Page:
Third-Party Intervention and Strategic Militarization

Adam Meirowitz, Massimo Morelli, Kristopher W. Ramsay, Francesco Squintani

Research output: Contribution to journalArticlepeer-review

1 Scopus citations


Codified at the 2005 United Nations World Summit, the doctrine of Responsibility to Protect articulates an ideal of international interventions motivated by compassion for victims and a desire to bring stability to hot-spots around the world. Despite this consensus, practitioners and scholars have debated the importance of unintended consequences stemming from the expectation of third-party intervention. We analyze how third-party intervention shapes the incentives to arm, negotiate settlements, and fight wars in a parsimonious game theoretic model. Among the unintended consequences we find: interventions that indiscriminately lower the destructiveness of war increase the probability of conflict and increasing the cost of arming makes destructive wars more likely. Other interventions, however, can have much more beneficial effects and our analysis highlights peace-enhancing forms of third-party intervention. From a welfare perspective, most interventions do not change the ex-ante loss from war, but do have distributional effects on the terms of peace. As a result R2P principles are hard to implement because natural forms of intervention create incentives that make them largely self-defeating.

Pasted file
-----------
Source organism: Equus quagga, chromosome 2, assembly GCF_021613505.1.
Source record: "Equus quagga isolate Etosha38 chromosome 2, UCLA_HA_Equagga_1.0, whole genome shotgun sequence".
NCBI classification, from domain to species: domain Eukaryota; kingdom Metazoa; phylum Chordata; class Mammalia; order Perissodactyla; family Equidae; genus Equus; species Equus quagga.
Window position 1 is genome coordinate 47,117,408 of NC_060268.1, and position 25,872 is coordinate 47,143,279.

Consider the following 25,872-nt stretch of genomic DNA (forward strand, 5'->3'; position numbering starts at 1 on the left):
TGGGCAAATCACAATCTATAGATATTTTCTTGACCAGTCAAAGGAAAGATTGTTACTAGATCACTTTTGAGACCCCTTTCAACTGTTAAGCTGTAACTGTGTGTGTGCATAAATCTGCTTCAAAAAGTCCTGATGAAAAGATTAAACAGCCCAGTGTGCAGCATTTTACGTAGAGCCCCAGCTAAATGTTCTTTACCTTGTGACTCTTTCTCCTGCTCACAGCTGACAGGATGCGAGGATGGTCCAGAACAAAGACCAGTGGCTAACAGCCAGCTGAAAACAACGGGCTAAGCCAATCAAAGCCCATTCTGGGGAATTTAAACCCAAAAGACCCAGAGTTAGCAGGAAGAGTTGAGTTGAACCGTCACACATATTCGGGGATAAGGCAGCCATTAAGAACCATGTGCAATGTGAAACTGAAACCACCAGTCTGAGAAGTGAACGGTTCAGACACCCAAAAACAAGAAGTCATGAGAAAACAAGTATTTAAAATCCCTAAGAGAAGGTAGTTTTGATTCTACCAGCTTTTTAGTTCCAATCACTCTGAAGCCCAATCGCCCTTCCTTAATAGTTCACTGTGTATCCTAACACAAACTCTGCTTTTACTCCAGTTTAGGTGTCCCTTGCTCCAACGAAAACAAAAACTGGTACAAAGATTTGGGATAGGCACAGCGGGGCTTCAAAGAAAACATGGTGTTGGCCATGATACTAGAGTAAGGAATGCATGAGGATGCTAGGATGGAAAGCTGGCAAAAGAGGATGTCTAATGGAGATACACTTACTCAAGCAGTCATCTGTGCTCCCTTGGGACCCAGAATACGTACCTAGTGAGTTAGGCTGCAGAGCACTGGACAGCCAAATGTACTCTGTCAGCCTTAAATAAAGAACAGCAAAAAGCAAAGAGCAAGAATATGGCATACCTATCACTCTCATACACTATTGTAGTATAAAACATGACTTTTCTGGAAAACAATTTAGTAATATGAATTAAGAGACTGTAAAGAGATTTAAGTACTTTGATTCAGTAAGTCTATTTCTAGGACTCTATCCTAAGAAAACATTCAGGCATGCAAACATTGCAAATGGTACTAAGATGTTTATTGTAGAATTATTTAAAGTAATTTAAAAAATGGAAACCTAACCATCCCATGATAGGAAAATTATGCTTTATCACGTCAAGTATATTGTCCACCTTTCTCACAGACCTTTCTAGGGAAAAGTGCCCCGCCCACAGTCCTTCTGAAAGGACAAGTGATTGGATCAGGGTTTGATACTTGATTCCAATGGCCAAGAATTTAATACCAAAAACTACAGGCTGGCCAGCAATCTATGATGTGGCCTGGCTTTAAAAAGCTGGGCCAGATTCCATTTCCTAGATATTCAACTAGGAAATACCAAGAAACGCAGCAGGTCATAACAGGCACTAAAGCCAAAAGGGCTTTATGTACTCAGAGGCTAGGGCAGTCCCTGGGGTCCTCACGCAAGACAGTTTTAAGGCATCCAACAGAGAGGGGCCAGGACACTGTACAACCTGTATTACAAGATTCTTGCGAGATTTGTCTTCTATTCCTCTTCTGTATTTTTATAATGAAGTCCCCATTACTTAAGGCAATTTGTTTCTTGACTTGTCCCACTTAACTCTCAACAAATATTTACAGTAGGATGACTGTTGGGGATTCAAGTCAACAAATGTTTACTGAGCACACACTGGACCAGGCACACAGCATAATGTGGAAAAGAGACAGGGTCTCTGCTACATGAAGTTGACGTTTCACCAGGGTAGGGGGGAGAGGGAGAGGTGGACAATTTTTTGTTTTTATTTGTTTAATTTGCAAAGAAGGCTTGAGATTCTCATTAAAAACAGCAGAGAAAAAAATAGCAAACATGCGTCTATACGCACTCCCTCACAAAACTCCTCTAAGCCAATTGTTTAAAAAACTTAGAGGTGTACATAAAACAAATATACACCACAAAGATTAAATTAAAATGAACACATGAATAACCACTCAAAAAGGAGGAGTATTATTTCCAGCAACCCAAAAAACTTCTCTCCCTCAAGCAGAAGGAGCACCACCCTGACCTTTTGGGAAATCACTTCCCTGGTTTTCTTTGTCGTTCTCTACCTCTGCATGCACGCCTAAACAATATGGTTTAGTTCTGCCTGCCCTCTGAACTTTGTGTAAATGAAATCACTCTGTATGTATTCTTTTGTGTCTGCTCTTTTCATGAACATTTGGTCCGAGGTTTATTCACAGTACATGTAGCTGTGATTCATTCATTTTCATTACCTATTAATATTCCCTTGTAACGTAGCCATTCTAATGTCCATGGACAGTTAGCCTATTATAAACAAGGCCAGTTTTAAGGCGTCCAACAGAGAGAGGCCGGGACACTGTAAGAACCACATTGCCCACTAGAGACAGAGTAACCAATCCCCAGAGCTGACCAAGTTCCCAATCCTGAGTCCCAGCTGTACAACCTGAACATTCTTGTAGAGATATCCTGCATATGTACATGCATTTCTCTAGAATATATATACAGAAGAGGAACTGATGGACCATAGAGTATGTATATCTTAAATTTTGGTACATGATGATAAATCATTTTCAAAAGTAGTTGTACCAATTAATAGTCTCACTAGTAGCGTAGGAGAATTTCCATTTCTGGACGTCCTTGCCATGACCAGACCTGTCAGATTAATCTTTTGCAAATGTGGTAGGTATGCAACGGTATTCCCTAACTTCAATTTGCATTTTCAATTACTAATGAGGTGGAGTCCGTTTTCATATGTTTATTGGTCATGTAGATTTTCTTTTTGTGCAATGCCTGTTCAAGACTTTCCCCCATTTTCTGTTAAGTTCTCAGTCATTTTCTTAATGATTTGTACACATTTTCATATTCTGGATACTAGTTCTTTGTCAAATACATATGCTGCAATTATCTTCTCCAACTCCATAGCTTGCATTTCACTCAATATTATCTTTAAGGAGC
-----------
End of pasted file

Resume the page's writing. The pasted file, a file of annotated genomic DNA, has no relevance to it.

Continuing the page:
Original languageEnglish (US)
Pages (from-to)31-59
Number of pages29
JournalQuarterly Journal of Political Science
Issue number1
StatePublished - Jan 24 2022

All Science Journal Classification (ASJC) codes

  • Sociology and Political Science
  • Political Science and International Relations


  • Asymmetric information
  • Conflict
  • Intervention policies
  • Strategic militarization


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